Another thread discussing whether a switch in something was normally
open or normally closed reminded me of a similar question I have.
If I want to buy a reed switch/magnet pair to use as a door or window
contact in an alarm system and the system requires that the contact be
closed when the window or door is closed, do I buy a N.O. switch or
N.C. switch? I assumed N.C. until I started to over-think it. A
normally open switch is one that is open until it gets activated. Reed
switches are activated by the magnet getting close. So, a normally
open switch would be closed when the magnet is near and that happens
when the window is closed - which is normal - so normally, a normally
open switch is closed - aaaaaargh! I need a replacement switch a few
months ago and ended up paying extra for a double throw switch. It
wasn't labeled so I still don't know if I wanted N.O. or N.C. I just
used the contact that worked.
So, what is "normal" for a reed switch? When the magnet is near or
On May 25, 1:45 pm, email@example.com wrote:
N.O., or normally open, means the switch is open until a magnetic
force is applied to close the circuit...
(i.e. closing the window to align the magnet/switch pair)
N.C., or normally closed, means the switch is closed until a magnetic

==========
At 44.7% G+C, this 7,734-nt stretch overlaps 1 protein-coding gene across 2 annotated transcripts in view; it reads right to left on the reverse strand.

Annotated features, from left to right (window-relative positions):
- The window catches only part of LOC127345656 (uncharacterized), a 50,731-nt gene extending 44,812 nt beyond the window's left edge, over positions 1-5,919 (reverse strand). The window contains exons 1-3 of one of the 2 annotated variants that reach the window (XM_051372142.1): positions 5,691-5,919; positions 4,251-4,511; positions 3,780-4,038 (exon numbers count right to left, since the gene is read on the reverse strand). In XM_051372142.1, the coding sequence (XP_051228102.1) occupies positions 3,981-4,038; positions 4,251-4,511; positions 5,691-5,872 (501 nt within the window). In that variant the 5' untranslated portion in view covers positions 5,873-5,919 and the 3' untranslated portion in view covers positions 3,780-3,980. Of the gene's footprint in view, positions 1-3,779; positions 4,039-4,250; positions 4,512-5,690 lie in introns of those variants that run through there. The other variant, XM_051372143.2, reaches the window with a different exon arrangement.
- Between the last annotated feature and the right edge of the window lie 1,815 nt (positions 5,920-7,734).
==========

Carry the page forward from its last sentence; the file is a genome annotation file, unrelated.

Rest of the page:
force is applied to open the circuit...
As others have stated the requirements for one kind of switch or
the other will vary by: the alarm panel being used, the type of
switch being used by other devices wired in a series circuit and
the type of input being used on the given alarm panel...
Typically you want to use a normally open switch so that when the
magnet is close to it it closes. That way the circuit is complete
when the windo is closed. Anyone attempting to defeat the protection
by cutting the circuit anywhere trips it. Still can be defaeated by
shorting it somewhere else but that takes more than a pair of wire
I have seen both types installed with the same magnet to operate
The N.O. switch for the alarm system...
The N.C. switch used on an unrelated and unconnected indicator
panel where when a door or window is opened the indicator light
goes on so some guard/attendant can investigate... All lights
out meant "all openings closed"...
Some of the more elaborate installations of the indicator system
used a graphic annunciator panel with a plan of the building on it...
The security industry made up it's own vernacular for contacts. 99% are
N/O (shelf state), closed on magnetic reed trip (actuated).
But..... to avoid confusion, they started calling them "closed loop"
switches. It only added to confusion.
Have a look at GRI, GE, and Honeywell for top quality.